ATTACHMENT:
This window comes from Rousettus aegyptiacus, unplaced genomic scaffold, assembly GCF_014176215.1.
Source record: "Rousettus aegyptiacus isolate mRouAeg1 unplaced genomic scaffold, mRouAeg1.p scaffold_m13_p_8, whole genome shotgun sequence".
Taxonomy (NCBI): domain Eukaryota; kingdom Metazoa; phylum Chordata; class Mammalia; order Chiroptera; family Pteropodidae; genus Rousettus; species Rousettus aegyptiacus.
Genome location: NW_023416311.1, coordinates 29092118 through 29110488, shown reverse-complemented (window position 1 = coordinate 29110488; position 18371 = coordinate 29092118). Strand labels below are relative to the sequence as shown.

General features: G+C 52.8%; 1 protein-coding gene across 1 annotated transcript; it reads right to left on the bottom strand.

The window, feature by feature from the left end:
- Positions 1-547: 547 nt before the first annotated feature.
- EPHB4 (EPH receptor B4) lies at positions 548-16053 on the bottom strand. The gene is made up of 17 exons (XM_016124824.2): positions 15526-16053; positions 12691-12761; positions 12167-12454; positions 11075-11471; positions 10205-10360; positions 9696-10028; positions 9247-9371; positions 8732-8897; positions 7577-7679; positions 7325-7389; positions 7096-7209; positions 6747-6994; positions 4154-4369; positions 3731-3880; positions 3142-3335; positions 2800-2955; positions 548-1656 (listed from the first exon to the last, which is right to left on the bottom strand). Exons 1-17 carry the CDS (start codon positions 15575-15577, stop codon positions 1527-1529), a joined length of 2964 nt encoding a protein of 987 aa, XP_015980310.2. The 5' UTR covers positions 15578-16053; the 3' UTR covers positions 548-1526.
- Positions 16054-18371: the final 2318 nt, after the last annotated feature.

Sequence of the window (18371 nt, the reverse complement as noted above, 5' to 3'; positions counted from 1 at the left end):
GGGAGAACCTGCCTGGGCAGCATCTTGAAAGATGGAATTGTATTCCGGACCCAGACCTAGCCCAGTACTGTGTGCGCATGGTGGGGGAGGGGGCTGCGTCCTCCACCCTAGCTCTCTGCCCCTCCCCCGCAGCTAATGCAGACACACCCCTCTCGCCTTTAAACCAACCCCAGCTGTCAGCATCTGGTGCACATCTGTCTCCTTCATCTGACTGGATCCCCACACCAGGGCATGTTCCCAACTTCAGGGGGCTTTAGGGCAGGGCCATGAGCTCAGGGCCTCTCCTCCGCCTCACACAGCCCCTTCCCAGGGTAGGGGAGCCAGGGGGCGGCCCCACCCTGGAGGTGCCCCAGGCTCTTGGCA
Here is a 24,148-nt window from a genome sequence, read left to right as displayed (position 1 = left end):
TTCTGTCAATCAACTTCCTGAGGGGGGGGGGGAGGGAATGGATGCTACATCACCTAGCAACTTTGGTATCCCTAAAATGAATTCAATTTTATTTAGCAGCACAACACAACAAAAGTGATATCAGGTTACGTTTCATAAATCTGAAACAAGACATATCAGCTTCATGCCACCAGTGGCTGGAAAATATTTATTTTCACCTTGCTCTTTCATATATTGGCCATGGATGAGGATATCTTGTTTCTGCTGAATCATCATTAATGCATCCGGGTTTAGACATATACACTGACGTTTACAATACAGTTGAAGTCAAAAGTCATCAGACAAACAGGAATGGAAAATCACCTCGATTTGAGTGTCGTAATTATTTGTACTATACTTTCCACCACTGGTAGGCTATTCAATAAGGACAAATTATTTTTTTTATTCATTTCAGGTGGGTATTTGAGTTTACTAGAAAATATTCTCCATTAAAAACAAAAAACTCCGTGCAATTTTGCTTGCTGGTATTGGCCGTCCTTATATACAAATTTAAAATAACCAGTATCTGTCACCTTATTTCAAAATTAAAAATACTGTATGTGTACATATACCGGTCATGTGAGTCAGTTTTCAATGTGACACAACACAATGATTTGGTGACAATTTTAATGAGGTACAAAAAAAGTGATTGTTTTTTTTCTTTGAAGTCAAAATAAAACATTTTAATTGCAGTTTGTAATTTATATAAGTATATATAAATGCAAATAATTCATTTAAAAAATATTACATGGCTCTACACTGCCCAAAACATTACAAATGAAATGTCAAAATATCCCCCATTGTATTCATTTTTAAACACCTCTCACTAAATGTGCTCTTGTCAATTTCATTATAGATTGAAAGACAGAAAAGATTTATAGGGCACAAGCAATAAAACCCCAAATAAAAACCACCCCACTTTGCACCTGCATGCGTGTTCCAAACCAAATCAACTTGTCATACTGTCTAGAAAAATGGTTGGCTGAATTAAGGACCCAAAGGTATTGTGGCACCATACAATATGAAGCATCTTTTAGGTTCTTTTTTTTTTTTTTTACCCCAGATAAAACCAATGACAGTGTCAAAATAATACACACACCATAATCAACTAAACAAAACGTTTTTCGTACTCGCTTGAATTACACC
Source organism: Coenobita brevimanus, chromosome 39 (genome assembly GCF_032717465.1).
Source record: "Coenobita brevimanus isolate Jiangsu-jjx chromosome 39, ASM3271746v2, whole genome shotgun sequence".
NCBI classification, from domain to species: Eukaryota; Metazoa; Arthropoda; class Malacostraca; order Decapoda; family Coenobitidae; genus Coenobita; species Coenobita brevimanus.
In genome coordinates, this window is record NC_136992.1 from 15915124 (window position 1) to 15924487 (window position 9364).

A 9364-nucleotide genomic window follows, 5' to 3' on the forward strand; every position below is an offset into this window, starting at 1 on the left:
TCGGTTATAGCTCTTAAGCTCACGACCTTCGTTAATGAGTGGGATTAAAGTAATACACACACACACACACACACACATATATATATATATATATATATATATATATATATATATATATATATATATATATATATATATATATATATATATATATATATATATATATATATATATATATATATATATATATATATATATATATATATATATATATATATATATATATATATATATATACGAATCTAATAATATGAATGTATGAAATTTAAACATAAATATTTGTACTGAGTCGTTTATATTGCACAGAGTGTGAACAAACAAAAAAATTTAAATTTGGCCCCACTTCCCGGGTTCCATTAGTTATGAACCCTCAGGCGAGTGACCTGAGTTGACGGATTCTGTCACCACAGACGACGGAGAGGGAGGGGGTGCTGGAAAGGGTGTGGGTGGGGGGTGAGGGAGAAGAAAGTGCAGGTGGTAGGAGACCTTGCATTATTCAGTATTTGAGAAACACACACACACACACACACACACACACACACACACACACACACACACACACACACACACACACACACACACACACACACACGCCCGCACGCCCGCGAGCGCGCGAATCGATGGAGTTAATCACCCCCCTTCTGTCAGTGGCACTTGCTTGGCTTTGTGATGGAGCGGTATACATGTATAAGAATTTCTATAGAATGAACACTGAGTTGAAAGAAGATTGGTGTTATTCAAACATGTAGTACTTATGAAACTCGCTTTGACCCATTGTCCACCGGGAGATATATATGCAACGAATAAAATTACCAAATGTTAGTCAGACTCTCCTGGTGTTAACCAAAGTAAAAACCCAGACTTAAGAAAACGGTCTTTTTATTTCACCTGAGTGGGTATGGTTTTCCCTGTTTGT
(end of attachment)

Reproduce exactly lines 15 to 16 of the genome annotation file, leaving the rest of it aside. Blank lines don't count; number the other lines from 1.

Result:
Source record: "Coenobita brevimanus isolate Jiangsu-jjx chromosome 39, ASM3271746v2, whole genome shotgun sequence".
NCBI classification, from domain to species: Eukaryota; Metazoa; Arthropoda; class Malacostraca; order Decapoda; family Coenobitidae; genus Coenobita; species Coenobita brevimanus.